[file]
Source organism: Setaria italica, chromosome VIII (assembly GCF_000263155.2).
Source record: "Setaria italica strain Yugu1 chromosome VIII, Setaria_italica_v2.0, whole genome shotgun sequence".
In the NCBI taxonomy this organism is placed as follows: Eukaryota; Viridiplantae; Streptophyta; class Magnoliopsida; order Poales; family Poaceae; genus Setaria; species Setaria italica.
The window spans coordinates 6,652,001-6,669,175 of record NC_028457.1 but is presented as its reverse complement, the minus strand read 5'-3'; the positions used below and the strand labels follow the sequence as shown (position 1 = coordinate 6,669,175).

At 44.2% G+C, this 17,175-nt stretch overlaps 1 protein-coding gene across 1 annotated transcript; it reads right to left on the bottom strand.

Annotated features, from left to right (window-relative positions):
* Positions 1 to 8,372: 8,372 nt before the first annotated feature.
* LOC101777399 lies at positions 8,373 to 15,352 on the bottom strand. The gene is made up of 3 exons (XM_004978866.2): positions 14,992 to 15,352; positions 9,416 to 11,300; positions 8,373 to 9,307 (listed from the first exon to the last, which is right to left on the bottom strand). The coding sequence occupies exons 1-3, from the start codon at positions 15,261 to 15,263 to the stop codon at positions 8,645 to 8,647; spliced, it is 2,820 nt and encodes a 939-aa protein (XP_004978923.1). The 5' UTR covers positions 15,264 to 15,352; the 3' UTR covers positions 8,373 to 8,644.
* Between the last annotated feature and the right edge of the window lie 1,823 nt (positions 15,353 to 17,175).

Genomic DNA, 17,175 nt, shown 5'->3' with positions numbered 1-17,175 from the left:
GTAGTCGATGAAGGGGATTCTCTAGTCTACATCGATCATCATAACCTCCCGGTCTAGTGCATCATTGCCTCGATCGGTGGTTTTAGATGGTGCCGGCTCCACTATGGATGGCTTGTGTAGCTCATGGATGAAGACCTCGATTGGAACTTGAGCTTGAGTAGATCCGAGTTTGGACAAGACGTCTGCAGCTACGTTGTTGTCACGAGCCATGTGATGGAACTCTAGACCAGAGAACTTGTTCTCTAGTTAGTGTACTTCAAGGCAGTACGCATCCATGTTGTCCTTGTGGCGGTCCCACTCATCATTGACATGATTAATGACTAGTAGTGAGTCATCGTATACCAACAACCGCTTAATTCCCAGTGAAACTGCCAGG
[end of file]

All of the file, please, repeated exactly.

Source organism: Setaria italica, chromosome VIII (assembly GCF_000263155.2).
Source record: "Setaria italica strain Yugu1 chromosome VIII, Setaria_italica_v2.0, whole genome shotgun sequence".
In the NCBI taxonomy this organism is placed as follows: Eukaryota; Viridiplantae; Streptophyta; class Magnoliopsida; order Poales; family Poaceae; genus Setaria; species Setaria italica.
The window spans coordinates 6,652,001-6,669,175 of record NC_028457.1 but is presented as its reverse complement, the minus strand read 5'-3'; the positions used below and the strand labels follow the sequence as shown (position 1 = coordinate 6,669,175).

At 44.2% G+C, this 17,175-nt stretch overlaps 1 protein-coding gene across 1 annotated transcript; it reads right to left on the bottom strand.

Annotated features, from left to right (window-relative positions):
* Positions 1 to 8,372: 8,372 nt before the first annotated feature.
* LOC101777399 lies at positions 8,373 to 15,352 on the bottom strand. The gene is made up of 3 exons (XM_004978866.2): positions 14,992 to 15,352; positions 9,416 to 11,300; positions 8,373 to 9,307 (listed from the first exon to the last, which is right to left on the bottom strand). The coding sequence occupies exons 1-3, from the start codon at positions 15,261 to 15,263 to the stop codon at positions 8,645 to 8,647; spliced, it is 2,820 nt and encodes a 939-aa protein (XP_004978923.1). The 5' UTR covers positions 15,264 to 15,352; the 3' UTR covers positions 8,373 to 8,644.
* Between the last annotated feature and the right edge of the window lie 1,823 nt (positions 15,353 to 17,175).

Genomic DNA, 17,175 nt, shown 5'->3' with positions numbered 1-17,175 from the left:
GTAGTCGATGAAGGGGATTCTCTAGTCTACATCGATCATCATAACCTCCCGGTCTAGTGCATCATTGCCTCGATCGGTGGTTTTAGATGGTGCCGGCTCCACTATGGATGGCTTGTGTAGCTCATGGATGAAGACCTCGATTGGAACTTGAGCTTGAGTAGATCCGAGTTTGGACAAGACGTCTGCAGCTACGTTGTTGTCACGAGCCATGTGATGGAACTCTAGACCAGAGAACTTGTTCTCTAGTTAGTGTACTTCAAGGCAGTACGCATCCATGTTGTCCTTGTGGCGGTCCCACTCATCATTGACATGATTAATGACTAGTAGTGAGTCATCGTATACCAACAACCGCTTAATTCCCAGTGAAACTGCCAGG